In the second quarter of 2021, companies were fending off each month on average around 5000 malicious events. Compared to the second quarter of 2020, this represents a jump in blocked attacks of around 30% and an increase of more than 40% in average blocked volume. Companies based in America and Europe, Middle East and Africa had to defend against twice as much volume compared to Asia Pacific.
Numbers like this are never easy to swallow and remind us that malicious actors are organised and full of intent. While many would assume the attacks are designed to steal money, that is only part of the picture. In May and June, hacktivist groups motivated by political ideologies caused problems for government and financial services companies in Brazil and the Middle East.
It also reinforces why corporate boards must ensure as part of their governance structures that they get regular briefings on the threats and understand the motivations, tactics, techniques and procedures being used. In doing so, they can formulate a very focused strategy that takes into account their geography and sector so that the company’s most valuable assets are protected.
So, what are the main threats every board needs to be aware of today?
Threat actors, who can be a person, group or organisation with malicious intent, can be broadly classified into five groups: Nation State or state sponsored, organised crime, hacktivists, hackers, and disgruntled insiders and customers.
One thing to note is that there are patterns in behaviour, including an overlap between the tactics groups employ, and it’s not uncommon for one group to pose as another to cover up its tracks. This form of deception is often used by nation state groups which is a good place to start when it comes to analysing the landscape.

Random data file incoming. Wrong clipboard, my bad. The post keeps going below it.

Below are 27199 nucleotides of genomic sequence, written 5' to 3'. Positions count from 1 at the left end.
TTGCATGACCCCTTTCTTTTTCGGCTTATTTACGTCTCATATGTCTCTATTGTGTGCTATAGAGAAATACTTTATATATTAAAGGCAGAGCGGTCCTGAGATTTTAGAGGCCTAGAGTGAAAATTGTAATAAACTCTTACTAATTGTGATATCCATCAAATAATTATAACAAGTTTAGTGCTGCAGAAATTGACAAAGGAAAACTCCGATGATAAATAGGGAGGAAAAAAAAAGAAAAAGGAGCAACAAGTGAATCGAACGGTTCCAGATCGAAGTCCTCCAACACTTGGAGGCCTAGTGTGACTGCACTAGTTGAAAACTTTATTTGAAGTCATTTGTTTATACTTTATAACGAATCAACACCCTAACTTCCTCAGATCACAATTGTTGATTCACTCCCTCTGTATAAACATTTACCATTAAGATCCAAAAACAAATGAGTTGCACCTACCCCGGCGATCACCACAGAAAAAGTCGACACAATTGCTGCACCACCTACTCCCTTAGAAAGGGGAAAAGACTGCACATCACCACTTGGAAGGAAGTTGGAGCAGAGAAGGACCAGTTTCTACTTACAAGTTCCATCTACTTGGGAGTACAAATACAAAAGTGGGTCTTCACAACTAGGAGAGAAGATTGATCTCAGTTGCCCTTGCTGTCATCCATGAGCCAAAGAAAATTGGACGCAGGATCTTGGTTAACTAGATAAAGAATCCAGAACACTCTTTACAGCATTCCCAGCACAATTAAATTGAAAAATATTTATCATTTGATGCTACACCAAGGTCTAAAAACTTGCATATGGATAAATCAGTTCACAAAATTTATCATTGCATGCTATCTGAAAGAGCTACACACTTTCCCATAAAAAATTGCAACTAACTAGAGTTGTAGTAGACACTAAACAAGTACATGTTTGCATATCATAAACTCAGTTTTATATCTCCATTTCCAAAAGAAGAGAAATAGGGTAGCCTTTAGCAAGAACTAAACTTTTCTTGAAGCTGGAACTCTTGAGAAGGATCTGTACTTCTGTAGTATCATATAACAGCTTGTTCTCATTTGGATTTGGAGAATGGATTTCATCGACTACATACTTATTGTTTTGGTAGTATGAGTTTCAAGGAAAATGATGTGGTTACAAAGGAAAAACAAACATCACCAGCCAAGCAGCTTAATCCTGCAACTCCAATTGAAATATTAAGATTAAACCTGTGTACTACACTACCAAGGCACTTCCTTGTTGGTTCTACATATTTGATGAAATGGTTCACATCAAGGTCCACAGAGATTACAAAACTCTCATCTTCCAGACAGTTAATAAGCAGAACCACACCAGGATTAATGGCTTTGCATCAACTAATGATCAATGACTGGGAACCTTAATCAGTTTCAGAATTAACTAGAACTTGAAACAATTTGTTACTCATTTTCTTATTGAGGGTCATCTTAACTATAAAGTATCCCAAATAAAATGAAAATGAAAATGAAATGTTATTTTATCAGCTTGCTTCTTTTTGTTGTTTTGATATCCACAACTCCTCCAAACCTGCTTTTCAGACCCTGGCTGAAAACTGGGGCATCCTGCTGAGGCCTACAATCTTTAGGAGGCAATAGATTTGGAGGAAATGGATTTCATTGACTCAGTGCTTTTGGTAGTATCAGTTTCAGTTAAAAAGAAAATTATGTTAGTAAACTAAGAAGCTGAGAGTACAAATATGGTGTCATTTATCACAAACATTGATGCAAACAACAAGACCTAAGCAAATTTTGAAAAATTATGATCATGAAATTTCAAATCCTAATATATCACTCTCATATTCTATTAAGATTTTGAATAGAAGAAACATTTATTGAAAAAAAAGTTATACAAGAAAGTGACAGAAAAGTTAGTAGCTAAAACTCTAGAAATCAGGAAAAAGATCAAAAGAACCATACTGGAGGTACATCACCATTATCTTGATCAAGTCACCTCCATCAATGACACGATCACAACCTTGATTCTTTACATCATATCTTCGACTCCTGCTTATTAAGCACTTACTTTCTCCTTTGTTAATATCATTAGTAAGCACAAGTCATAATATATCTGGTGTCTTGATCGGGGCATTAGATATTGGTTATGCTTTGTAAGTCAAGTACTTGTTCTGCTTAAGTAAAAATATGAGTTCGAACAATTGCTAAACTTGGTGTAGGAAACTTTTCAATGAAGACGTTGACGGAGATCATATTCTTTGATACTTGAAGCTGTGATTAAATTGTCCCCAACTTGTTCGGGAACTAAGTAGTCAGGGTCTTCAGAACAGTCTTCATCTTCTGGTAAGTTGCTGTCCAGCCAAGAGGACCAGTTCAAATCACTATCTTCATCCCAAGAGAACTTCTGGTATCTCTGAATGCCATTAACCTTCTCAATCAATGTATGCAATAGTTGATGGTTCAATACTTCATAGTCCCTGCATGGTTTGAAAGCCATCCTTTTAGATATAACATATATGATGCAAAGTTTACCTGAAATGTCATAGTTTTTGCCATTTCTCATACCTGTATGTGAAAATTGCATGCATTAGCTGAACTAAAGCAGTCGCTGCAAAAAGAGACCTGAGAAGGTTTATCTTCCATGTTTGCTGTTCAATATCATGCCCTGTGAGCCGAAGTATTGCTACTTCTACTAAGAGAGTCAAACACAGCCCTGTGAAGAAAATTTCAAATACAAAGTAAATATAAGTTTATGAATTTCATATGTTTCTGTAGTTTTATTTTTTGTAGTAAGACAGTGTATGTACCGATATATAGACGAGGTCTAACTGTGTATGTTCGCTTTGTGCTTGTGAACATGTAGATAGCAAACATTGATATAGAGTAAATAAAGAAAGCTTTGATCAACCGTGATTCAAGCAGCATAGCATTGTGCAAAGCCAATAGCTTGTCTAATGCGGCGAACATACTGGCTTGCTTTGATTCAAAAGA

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Nation State actors, which could have close links to military or state intelligence services, are some of the most notorious in terms of their vast scale of operation and their ability to influence, disrupt, or politically/economically compromise another nation. Nation States will run missions in such a way that they can’t be identified, so it can be difficult to attribute any single attack to a specific nation. That said there are some hallmarks that can help trace the origins.
There have been numerous headlines over the last five years that point the finger at nations for their interference in presidential voting and referendums. That’s because Nation States use technology as a lever of war, where cyber espionage is the high-tech version of a cold-war craft.
For instance, espionage is used to infiltrate leading research facilities, with no concept of borders or regulation. USA, UK, Russia, Iran, China and North Korea are leading nations in cyberwarfare capability, with Russia and China topping most nation’s risk charts. Russia’s motivations revolve around targeting critical infrastructure and using tactics that influence public opinion on a grand scale. China is more involved in espionage and intelligence gathering and out to gain foothold in the world’s largest corporations and governments.
In contrast, North Korea’s Bureau 121 is geared more towards financially motivated attacks. Iran is also motivated by money but does not shy away from political actions by targeting dissidents using contractors hired to work on behalf of the Islamic Republic of Iran’s Ministry of Intelligence and Security (MOIS) or the Islamic Revolutionary Guard Corps (IRGC).
The actions of these nations may be unsurprising to observers given the regular press reports we see of the origins of successful espionage campaigns. However, what many overlook is that the US is home to some of the most advanced and sophisticated Nation State actors in the world. The Office of Tailored Access Operations is a cyber warfare unit of the US National Security Agency which focuses on gathering intel and sustaining defences against other nation states.